Wednesday, July 24, 2024
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    Your AI doesn’t need to think for itself yet, it just needs to work for your customers

    Alex Klose, VP Marketing, IMImobile ponders how AI doesn’t need to ‘think’ for itself – it just needs to serve your customers. But that requires a deep understanding of what AI actually is. Here is outlines what you need to think about

    Despite the hype around AI, machine learning and chatbots, we are a long, long way from developing a genuine artificial intelligence, like HAL 9000 from 2001: A Space Odyssey, that ‘thinks’ and understands context and intent like humans do.

    On the other hand, we are at the beginning of an AI revolution that will forever change the way businesses interact with their customers. And the excitement around this, is why chatbots, and the AI technologies that power them, are near the top the Hype Cycle today.

    With the right expectations and a good understanding of the current capabilities and limitations of today’s chatbot technology businesses can use AI to solve a number of customer contact challenges.

    Intelligence in modern chatbots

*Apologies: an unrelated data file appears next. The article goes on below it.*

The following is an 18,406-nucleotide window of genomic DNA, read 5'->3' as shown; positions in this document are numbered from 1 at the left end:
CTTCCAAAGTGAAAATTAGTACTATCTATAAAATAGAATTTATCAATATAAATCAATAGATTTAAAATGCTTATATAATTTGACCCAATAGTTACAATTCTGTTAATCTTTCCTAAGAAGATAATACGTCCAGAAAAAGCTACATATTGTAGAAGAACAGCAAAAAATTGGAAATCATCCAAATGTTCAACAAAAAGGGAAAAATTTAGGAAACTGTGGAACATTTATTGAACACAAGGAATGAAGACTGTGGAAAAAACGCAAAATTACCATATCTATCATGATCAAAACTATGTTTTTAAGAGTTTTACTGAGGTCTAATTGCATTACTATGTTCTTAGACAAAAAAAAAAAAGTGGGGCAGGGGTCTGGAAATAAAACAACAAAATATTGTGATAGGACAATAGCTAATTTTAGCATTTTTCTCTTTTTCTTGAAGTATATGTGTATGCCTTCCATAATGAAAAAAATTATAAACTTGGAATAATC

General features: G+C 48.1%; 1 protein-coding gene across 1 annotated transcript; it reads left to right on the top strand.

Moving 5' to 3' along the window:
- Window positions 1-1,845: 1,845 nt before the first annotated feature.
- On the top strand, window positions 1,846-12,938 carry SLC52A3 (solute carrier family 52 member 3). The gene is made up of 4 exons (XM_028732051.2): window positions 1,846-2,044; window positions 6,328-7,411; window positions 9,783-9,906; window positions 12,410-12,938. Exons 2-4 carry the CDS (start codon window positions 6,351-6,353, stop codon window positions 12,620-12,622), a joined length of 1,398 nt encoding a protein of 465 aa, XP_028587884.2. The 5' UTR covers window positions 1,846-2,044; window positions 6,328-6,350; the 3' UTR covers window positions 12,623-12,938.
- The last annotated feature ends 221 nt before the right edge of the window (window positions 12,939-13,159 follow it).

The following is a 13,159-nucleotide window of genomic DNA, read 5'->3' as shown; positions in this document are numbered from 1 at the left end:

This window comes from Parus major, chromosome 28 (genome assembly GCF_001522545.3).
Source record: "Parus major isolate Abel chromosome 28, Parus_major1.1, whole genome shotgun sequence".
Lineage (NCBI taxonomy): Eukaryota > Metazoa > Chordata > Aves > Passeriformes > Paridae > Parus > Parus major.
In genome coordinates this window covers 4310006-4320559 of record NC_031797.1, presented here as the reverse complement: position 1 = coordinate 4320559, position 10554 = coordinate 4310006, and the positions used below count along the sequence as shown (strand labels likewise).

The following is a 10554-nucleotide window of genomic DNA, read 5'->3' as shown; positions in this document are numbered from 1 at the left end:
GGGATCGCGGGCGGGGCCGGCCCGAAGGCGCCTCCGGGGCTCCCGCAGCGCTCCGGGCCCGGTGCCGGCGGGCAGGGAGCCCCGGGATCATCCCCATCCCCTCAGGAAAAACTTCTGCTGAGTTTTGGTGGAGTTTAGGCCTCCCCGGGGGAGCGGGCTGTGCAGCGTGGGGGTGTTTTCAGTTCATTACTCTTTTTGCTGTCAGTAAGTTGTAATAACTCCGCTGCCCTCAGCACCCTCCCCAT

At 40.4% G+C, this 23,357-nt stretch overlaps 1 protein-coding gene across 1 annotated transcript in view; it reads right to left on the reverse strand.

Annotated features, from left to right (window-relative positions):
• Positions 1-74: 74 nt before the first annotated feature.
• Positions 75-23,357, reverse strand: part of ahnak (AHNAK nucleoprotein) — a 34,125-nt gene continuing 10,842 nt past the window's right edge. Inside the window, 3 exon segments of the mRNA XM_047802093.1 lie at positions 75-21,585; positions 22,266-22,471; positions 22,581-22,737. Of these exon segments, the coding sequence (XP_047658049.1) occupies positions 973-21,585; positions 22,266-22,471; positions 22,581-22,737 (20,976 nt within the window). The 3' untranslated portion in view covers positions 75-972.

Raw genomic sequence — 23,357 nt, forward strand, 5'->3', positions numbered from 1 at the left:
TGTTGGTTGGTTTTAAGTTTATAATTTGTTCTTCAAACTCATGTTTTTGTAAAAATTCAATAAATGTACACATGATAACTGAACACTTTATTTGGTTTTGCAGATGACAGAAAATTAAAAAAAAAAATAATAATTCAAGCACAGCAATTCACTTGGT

The chatbots that businesses are starting to deploy today come in two flavours. Those that are based on machine learning try to understand the context of and intent behind an input before formulating a corresponding response to it. This relies on training a neural network to ‘think’ for itself by providing it with thousands or millions of examples of whatever it is you want it to be able to do.

    The second approach we call rules-based. This type of AI, simply takes an input from the customer, checks the rules that have been defined, and gives the pre-programmed response.

    The reality is that machine learning chatbots are not yet advanced enough to be deployed on a mass scale by businesses, with a chatbot solving multiple use cases and engaging customers at will. In fact, unless it’s for a very niche purpose, machine learning chatbots can do more harm than good for a business because they cannot guarantee the experience they will deliver.

    The pitfalls of machine learning chatbots

    Machine learning chatbots for customer service work by extracting intent from whatever a customer says to them. This is a complex skill that takes most humans years to develop, and we still get it wrong some of the time, especially when we don’t have visual and tone of voice cues to go on.

    Assuming the data sets used to train the bot are not biased – which they will be in the absence of a large number of real-world examples – they are unlikely to be exhaustive enough to cover every possible scenario the chatbot might encounter. Yes, a machine learning chatbot will get better and better with every interaction – because it learns – but it’s doubtful any bot based on current technology will get anywhere near a human’s hit rate when it comes to identifying intent.